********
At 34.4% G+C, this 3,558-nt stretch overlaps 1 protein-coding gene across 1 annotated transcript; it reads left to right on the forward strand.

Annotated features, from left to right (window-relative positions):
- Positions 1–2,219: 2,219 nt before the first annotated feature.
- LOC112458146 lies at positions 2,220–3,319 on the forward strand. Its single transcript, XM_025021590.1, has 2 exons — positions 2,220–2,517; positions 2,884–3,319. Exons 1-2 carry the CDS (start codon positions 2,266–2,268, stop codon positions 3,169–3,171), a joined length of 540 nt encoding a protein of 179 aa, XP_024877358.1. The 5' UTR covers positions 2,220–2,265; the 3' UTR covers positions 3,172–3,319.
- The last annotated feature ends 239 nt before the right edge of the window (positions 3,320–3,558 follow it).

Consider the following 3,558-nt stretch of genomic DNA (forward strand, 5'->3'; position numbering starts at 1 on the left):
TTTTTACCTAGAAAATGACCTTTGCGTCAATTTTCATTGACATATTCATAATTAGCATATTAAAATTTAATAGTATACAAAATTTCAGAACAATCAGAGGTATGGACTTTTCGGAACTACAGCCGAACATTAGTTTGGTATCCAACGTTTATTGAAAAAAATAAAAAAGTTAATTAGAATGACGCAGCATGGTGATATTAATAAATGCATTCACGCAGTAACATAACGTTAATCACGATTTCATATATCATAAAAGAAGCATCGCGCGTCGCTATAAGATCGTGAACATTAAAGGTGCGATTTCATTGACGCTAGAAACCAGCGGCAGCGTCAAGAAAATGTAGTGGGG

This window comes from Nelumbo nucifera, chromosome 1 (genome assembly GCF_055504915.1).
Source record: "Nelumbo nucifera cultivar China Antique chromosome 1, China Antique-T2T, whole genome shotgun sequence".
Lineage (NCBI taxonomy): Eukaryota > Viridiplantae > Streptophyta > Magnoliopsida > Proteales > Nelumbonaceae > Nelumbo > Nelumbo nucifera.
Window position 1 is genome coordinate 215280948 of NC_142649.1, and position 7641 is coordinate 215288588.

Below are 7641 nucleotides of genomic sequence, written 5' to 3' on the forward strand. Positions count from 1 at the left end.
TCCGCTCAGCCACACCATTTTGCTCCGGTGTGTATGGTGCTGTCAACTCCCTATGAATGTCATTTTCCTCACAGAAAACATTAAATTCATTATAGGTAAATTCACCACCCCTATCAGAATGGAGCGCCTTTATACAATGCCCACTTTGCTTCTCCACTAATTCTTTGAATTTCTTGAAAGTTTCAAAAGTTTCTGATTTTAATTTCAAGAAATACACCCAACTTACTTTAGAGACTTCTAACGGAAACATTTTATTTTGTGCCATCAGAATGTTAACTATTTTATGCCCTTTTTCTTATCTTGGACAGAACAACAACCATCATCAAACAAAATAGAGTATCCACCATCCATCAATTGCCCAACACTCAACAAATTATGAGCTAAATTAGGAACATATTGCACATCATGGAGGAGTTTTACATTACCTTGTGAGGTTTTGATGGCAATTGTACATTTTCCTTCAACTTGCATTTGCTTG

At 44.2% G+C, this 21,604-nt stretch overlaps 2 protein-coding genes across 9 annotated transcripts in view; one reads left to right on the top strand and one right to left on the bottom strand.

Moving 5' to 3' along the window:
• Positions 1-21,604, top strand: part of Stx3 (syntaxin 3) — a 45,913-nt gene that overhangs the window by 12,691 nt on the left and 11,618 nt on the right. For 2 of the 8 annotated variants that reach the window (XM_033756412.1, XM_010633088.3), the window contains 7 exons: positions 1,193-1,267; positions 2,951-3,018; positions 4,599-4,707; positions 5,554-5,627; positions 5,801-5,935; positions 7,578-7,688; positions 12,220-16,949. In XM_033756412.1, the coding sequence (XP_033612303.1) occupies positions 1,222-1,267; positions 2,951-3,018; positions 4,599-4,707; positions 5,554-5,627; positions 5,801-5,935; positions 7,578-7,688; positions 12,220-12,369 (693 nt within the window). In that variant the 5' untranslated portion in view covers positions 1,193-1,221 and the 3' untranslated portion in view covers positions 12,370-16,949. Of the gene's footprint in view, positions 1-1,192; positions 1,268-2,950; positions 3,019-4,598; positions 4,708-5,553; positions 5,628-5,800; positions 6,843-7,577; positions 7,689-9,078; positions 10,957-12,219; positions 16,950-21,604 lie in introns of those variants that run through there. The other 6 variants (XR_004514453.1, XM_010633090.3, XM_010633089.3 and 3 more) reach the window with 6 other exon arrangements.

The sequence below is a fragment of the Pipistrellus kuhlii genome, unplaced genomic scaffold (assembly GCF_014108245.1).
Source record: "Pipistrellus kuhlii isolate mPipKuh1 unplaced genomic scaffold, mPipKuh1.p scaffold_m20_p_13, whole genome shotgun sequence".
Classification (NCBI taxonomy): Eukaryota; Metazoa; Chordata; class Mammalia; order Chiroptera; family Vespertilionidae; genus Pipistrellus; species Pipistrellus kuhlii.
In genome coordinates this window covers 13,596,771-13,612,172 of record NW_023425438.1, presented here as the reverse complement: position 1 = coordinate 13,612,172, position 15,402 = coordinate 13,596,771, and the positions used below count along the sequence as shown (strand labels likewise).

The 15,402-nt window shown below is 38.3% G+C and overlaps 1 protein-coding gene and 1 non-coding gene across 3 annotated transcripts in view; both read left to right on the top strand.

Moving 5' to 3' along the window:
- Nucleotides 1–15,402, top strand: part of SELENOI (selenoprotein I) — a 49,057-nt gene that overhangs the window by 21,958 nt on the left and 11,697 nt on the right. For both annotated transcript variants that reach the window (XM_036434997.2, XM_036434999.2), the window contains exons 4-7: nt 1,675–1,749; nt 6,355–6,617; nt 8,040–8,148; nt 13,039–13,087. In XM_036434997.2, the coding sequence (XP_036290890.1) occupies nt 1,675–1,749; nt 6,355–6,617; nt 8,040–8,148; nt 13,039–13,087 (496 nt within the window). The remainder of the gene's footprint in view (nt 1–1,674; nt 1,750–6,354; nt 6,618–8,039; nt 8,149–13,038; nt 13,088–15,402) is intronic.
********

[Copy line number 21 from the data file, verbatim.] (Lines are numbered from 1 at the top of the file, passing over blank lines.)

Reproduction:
The 15,402-nt window shown below is 38.3% G+C and overlaps 1 protein-coding gene and 1 non-coding gene across 3 annotated transcripts in view; both read left to right on the top strand.